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Why did the marriage of Othello and Desdemona end in tragedy?

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Introduction

Why did the marriage of Othello and Desdemona end in tragedy? The play "Othello" was written by the playwright William Shakespeare, one of the best and well-known writers of that period and up to the current day. He wrote it in 1604 to be performed to the new King: King James I and for that reason he included themes in it such as Turkish history, witchcraft and black magic which he knew King James I liked. The play is named after one of the main characters, who has a fatal flaw of jealousy. The character in question is Othello, the Moor of Venice, a credulous and honourable member of the Venetian community and a general of the Venetian army. Although the play was named after Othello, Shakespeare brings in a true villain whose name is Iago. At the time, Spain was England's enemy and Iago being a Spanish name makes the audience sure that Iago is evil. Iago could arguably be the main character, making the play a tragedy. A tragedy is defined as a dramatic composition, often in verse, dealing with a serious or sombre theme, typically that of a great person destined through a flaw of character to downfall or destruction. These characters must struggle with circumstances in which most meet death and despair which in this case the Moor's torture and eventually his, and other innocent characters' demise. Shakespeare seems to suggest in this play that white Iago is a very negative character, Othello the black general is the hero. ...read more.

Middle

We also must look at Iago's perspective. He is a man whose self-esteem and professional career have just been torn apart. Iago makes his actions of revenge toward Othello almost immediately by informing Brabantio, father of Desdemona, that "An old black ram is tupping (his) white ewe (Desdemona)." This action shows that Iago doesn't want the marriage to last and gets Brabantio angry by revealing the "secret" marriage to him and says that a moor has had sexual intercourse with his beauteous daughter. Iago's next motive becomes clear when he convinces Othello, "...that he (Cassio) is too familiar with his (Othello's) wife." Iago's motive here is to break the bond between Othello and Desdemona and he uses Othello's fatal flaw, jealousy. At the end of Iago's speech, Iago reveals that his greatest desire is: "...practicing upon his (Othello's) peace and quiet." This confirms the audiences' view on Iago's motives as Iago as he states that he is plotting to disrupt Othello's life. When Iago says, "Tis here, but yet confused," He is clearly admitting that he has some sort of plan of what he is doing even though the details have not been worked out yet. The reason why Iago has yet to reveal his plan is that he doesn't want to show his face till his plan has been done. During Iago's speech, he tries to assure himself of the true love Cassio holds for Desdemona when he says "That Cassio loves her, I do well believe 't. ...read more.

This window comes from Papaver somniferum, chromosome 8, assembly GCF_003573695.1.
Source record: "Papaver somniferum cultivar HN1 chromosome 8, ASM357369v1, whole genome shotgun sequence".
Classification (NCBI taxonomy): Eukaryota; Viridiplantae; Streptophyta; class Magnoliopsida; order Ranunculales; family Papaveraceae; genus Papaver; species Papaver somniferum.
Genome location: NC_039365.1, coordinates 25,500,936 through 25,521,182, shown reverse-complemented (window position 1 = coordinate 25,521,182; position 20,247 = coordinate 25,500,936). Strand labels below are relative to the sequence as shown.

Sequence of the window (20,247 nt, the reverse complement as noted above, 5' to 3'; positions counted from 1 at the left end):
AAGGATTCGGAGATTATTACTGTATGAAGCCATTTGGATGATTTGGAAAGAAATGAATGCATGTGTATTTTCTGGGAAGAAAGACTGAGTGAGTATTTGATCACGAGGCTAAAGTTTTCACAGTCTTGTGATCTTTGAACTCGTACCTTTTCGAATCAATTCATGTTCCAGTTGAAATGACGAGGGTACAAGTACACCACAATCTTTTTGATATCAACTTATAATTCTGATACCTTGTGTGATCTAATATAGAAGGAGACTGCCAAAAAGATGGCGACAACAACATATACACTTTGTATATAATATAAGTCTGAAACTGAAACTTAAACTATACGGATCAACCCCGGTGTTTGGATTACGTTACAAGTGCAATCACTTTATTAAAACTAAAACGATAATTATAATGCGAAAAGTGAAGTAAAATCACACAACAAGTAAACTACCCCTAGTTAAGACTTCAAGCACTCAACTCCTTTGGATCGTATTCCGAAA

Conclusion

In the final scene, it is Othello who does not give anyone a chance to prove him wrong in believing in his wife's loyalty, and therefore he is the only one responsible for the resulting deaths. Othello refuses to discuss what he heard with Desdemona, though the foundation of a good marriage is communication. He does not give Desdemona a chance to defend herself against the outright lies, justifying his actions: "I'll not expostulate with her, lest her body and beauty unprovide my mind again. . ." When he finally does confront her, Othello will not accept anything she says, though it is all the truth. Othello is simply too stubborn, blinded by his jealousy that has turned into rage. Desdemona's own servant, Emilia, assures Othello that nothing has ever happened between his wife and Cassio, and that she has heard "... Each syllable that breath made up between them" However, Othello cannot believe her because he is so irrational. He even admits in the midst of his anger that "O, the world hath not a sweeter creature " Othello still lets his jealousy and irrational thoughts get the better of him. After he has suffocated Desdemona, he explains to Emilia, "But that I did proceed upon just grounds To this extremity. Thy husband knew it all" Othello admits his only proof of any adultery was the words of her husband Iago. "My friend, thy husband, honest, honest Iago" Once Othello finds that all he had been led to believe was lies, he commits suicide, having realized his stupidity and faithlessness in his own wife, whom he truly did love. 1/7 Tom Everett 10X ...read more.

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